06
Jul

2011 Px3 Photography Competition

Posted by John Keatley / Filed under Awards

2011 Px3 photography competition winning images by John Keatley.

It’s an embarrassment of riches!  I am especially proud of the work I created over this past year, and it is an honor to have that work recognized by the international photography competition ”Prix de la Photographie, Paris” (Px3).  This is my first time in the international game, and all 5 of the images above were selected as well as 2 honorable mentions.

From left to right:

Luke Burbank, host of Too Beautiful To Live for Seattle Met.  Art Director Benjamen Purvis.
Dennis Haysbert for Seattle Met.
Keli Carender, founder of the Tea Party political movement for Seattle Met.  Art Director Benjamen Purvis.
Plants Vs. Zombies / John Vechey, co-founder of Pop Cap Games for Inc.  Photo Editor Monique Perreault.
The Keatley Family 2010.  Personal work / self promotion.

27
Jun

Giant Cat Face

Posted by John Keatley / Filed under BTS

Photographer John Keatley helping his subject feel more comfortable with a giant cat face.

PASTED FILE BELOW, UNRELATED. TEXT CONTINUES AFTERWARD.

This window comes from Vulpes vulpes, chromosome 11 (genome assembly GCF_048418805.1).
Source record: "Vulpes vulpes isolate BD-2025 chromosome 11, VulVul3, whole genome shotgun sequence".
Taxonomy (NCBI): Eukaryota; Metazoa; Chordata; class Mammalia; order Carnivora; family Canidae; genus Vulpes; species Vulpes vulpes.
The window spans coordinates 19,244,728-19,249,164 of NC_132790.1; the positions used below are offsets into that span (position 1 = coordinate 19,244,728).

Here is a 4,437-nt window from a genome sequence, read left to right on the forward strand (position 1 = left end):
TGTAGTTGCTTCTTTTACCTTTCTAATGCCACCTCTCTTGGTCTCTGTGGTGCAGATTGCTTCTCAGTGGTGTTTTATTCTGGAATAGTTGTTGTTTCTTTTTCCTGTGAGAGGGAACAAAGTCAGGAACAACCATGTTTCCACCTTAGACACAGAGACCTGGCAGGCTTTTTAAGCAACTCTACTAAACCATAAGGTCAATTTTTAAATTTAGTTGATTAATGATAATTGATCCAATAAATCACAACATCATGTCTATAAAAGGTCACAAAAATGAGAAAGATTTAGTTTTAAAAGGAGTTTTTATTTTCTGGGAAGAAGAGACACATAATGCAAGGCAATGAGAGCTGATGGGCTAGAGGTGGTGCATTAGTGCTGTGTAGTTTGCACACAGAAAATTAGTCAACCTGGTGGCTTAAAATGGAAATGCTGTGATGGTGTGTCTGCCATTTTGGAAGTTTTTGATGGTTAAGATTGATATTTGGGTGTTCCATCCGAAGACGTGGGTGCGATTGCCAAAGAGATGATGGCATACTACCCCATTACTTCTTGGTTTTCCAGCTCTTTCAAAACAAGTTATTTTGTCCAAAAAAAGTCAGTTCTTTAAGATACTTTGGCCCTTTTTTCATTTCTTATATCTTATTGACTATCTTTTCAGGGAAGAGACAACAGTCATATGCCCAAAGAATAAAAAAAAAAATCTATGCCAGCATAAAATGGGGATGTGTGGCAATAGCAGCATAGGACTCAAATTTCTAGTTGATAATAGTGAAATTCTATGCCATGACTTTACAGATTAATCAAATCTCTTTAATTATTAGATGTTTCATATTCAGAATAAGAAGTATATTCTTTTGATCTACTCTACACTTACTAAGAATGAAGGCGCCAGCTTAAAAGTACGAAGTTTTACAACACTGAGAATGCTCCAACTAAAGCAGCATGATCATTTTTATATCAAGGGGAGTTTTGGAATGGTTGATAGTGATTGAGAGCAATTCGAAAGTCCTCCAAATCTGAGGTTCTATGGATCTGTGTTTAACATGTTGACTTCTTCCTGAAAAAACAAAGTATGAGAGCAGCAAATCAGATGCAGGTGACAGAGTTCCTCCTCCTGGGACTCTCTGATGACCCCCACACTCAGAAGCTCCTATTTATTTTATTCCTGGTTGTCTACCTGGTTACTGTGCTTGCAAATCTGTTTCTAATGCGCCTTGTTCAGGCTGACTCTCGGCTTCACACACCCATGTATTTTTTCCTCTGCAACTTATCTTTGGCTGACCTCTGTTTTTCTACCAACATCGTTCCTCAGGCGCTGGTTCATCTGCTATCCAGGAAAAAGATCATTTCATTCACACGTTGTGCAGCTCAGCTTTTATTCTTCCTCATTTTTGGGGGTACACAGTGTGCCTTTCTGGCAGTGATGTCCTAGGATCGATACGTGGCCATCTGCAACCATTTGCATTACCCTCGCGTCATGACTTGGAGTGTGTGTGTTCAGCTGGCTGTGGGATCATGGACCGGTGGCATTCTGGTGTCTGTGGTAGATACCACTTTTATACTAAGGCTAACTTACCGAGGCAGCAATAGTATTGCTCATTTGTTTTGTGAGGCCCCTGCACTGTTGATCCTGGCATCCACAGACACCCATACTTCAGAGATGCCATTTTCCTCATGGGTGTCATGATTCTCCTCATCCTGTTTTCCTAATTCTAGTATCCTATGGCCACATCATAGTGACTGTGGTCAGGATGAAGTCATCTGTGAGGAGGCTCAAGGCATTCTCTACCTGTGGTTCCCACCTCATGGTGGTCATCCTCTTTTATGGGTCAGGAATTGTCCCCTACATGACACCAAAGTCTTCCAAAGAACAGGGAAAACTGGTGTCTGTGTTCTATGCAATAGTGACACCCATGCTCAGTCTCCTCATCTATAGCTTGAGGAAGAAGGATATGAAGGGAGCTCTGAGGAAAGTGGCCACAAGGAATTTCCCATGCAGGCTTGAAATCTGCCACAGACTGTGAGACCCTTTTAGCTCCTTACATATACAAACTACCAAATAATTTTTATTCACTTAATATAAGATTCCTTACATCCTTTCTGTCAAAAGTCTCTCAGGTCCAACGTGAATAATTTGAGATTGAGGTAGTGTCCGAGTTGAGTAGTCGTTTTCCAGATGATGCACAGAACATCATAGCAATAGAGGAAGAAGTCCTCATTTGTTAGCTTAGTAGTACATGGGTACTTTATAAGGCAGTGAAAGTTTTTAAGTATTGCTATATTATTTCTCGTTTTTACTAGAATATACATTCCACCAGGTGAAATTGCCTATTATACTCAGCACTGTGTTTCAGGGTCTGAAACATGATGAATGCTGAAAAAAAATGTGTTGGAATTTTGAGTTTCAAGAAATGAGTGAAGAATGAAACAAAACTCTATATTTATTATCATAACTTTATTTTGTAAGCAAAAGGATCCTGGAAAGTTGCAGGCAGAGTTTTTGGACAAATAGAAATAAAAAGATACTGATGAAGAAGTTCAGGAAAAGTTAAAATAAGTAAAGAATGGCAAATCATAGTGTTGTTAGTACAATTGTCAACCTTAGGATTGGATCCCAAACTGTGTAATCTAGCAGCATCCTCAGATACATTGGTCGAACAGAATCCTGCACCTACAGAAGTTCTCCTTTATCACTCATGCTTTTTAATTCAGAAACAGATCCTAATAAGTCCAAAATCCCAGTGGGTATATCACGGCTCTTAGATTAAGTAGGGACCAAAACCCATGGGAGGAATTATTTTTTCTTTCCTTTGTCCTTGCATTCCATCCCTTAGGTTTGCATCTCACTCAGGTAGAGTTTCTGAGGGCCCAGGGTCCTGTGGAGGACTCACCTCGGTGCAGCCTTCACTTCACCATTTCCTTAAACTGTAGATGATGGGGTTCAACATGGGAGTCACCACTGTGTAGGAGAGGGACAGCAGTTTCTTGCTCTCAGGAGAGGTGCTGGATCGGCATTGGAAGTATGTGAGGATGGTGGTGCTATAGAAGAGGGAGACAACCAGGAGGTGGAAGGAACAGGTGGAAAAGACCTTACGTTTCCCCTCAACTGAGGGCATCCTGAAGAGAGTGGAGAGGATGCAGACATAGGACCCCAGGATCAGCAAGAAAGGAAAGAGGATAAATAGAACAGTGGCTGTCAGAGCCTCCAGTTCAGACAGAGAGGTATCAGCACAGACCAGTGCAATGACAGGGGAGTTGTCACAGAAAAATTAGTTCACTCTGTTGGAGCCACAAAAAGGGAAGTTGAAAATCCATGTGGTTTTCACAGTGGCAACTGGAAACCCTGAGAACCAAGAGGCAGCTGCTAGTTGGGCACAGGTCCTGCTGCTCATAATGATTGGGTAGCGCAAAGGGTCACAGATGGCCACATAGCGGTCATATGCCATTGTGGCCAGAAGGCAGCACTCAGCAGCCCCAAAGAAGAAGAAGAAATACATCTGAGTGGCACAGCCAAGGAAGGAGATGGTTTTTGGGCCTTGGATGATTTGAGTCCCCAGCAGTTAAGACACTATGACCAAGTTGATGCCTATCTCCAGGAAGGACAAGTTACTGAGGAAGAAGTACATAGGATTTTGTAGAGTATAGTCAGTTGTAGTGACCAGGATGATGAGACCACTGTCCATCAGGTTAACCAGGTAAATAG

I get a lot of questions about how I work with my subjects to make them feel comfortable.  A photographer’s interactions and technique with his or her subject(s) is one of the most important aspects of a photo shoot, next to being prepared.  I have a lot of thoughts and ideas on this subject, but one idea I thought I would share today is a giant cat face.  I don’t think I need to explain why this works, but here is how you can try it out on your own.  Place a giant cat face over your left shoulder so it is facing your subject.  This will generally help your subject feel more at ease.  If they hate cats or giant cat faces, then they may not feel so comfortable, but at least you will still get some interesting expressions.  It’s a win win for you.